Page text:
British companies dissatisfied with the Brexit destructive outcomes

What do the polls show about the profit and loss of British companies in the post-Brexit period?

What is the reason for the post-Brexit disputes between London and Brussels after the Brexit?

After the Brexit, why did foreign companies leave the UK and move their offices to EU countries?

How has the rise of bureaucracy in the post-Brexit period affected UK-EU trade relations?


The latest survey results show that the Brexit trade agreement between London and Brussels has benefited only a small number of British exporting companies and has been unprofitable for most of them.

Post-Brexit disputes in London and Brussels

In a referendum held in June 2016, 52% of British citizens voted to leave the EU. Thus, the UK became the first country after more than 40 years of membership in the EU to leave the bloc. UK’s complete withdrawal from the EU took place on 31 January 2020. Contrary to government promises, however, the post-Brexit period was not good for the country, especially in the economic sector, and the controversy between Brussels and London continued during this period.

British problems in exporting goods to Northern Ireland

Following its withdrawal from the EU and the region’s single market, the UK has faced severe difficulties in sending goods to Northern Ireland, which is part of the country but subject to EU trade law, and has repeatedly called for a renegotiation of the Northern Ireland Protocol. But the EU strongly opposes London’s proposal and calls for adherence to the agreements reached in the Bargaining Agreement.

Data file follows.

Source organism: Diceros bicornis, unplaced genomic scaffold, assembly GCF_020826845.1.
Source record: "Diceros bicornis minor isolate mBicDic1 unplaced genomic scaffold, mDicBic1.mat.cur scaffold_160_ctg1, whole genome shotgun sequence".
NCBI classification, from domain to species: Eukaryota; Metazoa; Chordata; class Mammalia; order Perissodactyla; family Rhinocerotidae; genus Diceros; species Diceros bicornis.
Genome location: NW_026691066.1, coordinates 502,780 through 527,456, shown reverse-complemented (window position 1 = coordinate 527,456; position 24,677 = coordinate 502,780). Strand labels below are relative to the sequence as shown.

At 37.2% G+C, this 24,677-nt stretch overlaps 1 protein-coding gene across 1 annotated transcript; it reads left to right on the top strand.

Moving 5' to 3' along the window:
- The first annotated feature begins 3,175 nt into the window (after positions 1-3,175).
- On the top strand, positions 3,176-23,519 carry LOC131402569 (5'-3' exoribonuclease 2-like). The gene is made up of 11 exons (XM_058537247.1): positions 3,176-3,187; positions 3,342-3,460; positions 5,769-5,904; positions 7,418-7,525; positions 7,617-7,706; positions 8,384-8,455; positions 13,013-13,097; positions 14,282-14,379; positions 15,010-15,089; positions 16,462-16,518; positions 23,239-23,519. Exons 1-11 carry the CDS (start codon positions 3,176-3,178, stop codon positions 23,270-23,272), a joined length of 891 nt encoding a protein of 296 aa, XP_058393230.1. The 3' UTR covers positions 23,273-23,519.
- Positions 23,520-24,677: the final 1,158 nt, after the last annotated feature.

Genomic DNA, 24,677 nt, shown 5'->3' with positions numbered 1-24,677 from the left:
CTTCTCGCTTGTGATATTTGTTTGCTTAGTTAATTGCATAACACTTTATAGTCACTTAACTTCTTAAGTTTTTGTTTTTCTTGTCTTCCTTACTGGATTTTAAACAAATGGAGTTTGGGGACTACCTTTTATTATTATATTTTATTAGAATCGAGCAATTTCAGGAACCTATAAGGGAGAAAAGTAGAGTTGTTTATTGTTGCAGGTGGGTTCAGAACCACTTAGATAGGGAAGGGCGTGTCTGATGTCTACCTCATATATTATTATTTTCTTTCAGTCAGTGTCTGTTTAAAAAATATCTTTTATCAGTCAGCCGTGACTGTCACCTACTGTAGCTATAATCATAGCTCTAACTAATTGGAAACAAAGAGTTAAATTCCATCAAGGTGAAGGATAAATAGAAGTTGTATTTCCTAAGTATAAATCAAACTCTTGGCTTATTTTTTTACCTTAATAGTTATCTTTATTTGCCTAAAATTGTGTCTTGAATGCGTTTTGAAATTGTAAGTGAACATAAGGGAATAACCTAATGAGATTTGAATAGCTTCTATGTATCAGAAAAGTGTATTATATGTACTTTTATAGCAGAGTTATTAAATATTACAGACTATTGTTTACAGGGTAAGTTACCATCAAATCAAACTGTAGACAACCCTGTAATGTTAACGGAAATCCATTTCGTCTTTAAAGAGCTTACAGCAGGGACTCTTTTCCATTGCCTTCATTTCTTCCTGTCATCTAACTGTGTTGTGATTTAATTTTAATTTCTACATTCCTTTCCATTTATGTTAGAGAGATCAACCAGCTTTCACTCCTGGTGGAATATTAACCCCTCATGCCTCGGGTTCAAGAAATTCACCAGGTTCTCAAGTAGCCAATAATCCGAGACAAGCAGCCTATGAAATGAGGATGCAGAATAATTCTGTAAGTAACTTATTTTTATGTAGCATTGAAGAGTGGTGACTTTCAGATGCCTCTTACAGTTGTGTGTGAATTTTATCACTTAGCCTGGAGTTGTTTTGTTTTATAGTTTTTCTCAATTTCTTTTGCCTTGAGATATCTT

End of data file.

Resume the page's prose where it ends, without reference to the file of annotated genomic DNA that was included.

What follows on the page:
Loss of British companies from Brexit

The latest poll results show that out of every eight British exporting companies, only one has benefited from a British trade agreement with the EU. In a British Chambers of Commerce (BCC) poll, only 12% of exporting companies said the deal helped them grow their business. 71% did not have such an opinion. More than 1,100 entrepreneurs surveyed said higher costs, more bureaucracy and delays put the UK in a worse competitive position. 


William Bain, head of trade policy at the BCC, stressed that almost all of the companies in the survey have less than 250 employees and that it is the smaller companies that feel the newest obstacles through the Brexit trade agreement. According to him, these companies do not have enough time, money and personnel to pay these additional costs.

Withdrawal of foreign companies from the UK

The Brexit and the resulting restrictions led many foreign companies to move their headquarters to one of the 27 EU member states. Meanwhile, British media recently reported that Amazon had transferred £8.2bn in sales from the UK to Luxembourg. Governments worldwide have sought to encourage high-income companies such as Amazon to operate in their own country by cutting taxes, and it is now clear that Amazon has relocated some of its operations and assets from the UK to Luxembourg to pay lower taxes.

Labor crisis in the post-Brexit period